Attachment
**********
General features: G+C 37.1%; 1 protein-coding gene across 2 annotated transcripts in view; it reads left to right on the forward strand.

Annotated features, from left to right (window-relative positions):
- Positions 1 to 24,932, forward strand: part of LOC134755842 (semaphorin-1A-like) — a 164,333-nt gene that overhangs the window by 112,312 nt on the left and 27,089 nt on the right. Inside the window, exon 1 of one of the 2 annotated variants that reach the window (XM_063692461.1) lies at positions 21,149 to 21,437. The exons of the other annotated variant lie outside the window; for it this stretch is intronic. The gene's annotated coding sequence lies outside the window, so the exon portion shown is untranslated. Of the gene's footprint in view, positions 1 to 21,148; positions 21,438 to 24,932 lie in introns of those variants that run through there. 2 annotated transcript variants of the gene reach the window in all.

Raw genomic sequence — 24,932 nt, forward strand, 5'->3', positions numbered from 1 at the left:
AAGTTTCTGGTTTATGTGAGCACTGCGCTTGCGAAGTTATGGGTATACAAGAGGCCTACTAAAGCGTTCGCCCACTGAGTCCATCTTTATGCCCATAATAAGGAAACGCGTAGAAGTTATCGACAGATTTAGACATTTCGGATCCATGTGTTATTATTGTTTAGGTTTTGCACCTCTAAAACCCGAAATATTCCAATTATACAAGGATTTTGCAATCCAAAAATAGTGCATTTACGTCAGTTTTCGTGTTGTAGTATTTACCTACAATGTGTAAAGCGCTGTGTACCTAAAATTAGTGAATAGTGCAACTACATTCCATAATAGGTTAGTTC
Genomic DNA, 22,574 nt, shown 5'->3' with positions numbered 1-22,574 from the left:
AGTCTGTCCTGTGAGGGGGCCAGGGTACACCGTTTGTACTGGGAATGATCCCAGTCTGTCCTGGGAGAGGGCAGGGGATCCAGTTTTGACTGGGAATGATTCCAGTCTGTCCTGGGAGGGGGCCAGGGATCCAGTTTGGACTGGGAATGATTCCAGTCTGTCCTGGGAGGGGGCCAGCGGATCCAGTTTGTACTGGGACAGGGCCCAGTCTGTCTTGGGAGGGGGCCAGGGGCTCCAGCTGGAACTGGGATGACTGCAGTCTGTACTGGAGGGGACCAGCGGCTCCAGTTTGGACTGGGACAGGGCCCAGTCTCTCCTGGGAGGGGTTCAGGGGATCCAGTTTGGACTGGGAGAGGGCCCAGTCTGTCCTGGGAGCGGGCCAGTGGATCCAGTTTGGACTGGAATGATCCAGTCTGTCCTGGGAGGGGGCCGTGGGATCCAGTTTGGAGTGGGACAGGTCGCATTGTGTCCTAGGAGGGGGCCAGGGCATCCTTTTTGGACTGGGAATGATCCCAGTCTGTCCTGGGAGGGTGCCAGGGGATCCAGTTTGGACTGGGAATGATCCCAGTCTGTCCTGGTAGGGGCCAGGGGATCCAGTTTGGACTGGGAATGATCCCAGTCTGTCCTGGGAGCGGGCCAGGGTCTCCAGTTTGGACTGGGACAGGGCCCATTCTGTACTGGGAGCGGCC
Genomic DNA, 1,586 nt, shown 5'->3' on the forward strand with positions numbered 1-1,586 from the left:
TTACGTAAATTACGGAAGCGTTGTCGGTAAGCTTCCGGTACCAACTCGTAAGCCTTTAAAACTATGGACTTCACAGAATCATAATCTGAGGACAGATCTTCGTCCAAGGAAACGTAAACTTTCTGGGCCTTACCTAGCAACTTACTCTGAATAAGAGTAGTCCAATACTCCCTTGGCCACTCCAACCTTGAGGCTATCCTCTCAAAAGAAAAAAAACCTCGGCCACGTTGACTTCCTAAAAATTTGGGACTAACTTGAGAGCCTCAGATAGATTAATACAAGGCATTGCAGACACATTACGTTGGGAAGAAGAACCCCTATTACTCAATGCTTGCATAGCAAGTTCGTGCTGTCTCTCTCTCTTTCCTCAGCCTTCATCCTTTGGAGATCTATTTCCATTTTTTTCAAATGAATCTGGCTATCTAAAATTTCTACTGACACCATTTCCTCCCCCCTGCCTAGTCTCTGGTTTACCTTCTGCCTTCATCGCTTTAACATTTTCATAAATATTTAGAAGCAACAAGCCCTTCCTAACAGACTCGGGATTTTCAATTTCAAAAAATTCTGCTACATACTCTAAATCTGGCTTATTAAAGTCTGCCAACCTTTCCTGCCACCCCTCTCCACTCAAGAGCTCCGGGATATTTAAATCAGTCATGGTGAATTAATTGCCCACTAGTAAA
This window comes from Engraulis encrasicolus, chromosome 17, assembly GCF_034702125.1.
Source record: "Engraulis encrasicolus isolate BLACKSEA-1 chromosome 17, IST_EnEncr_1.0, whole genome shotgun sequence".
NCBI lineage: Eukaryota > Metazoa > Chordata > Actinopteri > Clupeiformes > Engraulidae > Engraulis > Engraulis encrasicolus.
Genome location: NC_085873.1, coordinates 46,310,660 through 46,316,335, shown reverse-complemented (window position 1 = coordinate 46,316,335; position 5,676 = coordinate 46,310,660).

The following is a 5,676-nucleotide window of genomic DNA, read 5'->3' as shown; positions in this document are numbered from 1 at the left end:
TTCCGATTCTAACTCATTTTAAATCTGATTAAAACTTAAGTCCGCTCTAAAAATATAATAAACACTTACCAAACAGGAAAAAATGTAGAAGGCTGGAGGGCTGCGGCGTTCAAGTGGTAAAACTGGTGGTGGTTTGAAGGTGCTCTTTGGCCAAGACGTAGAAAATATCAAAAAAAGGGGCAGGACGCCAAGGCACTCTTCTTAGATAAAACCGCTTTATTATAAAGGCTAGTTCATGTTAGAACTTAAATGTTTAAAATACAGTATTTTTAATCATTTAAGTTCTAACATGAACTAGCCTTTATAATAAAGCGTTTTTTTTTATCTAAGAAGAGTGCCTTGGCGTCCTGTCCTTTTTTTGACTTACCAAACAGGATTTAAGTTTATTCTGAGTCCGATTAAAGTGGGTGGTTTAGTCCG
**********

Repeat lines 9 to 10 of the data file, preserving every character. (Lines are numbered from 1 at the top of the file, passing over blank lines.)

TTACGTAAATTACGGAAGCGTTGTCGGTAAGCTTCCGGTACCAACTCGTAAGCCTTTAAAACTATGGACTTCACAGAATCATAATCTGAGGACAGATCTTCGTCCAAGGAAACGTAAACTTTCTGGGCCTTACCTAGCAACTTACTCTGAATAAGAGTAGTCCAATACTCCCTTGGCCACTCCAACCTTGAGGCTATCCTCTCAAAAGAAAAAAAACCTCGGCCACGTTGACTTCCTAAAAATTTGGGACTAACTTGAGAGCCTCAGATAGATTAATACAAGGCATTGCAGACACATTACGTTGGGAAGAAGAACCCCTATTACTCAATGCTTGCATAGCAAGTTCGTGCTGTCTCTCTCTCTTTCCTCAGCCTTCATCCTTTGGAGATCTATTTCCATTTTTTTCAAATGAATCTGGCTATCTAAAATTTCTACTGACACCATTTCCTCCCCCCTGCCTAGTCTCTGGTTTACCTTCTGCCTTCATCGCTTTAACATTTTCATAAATATTTAGAAGCAACAAGCCCTTCCTAACAGACTCGGGATTTTCAATTTCAAAAAATTCTGCTACATACTCTAAATCTGGCTTATTAAAGTCTGCCAACCTTTCCTGCCACCCCTCTCCACTCAAGAGCTCCGGGATATTTAAATCAGTCATGGTGAATTAATTGCCCACTAGTAAA
This window comes from Engraulis encrasicolus, chromosome 17, assembly GCF_034702125.1.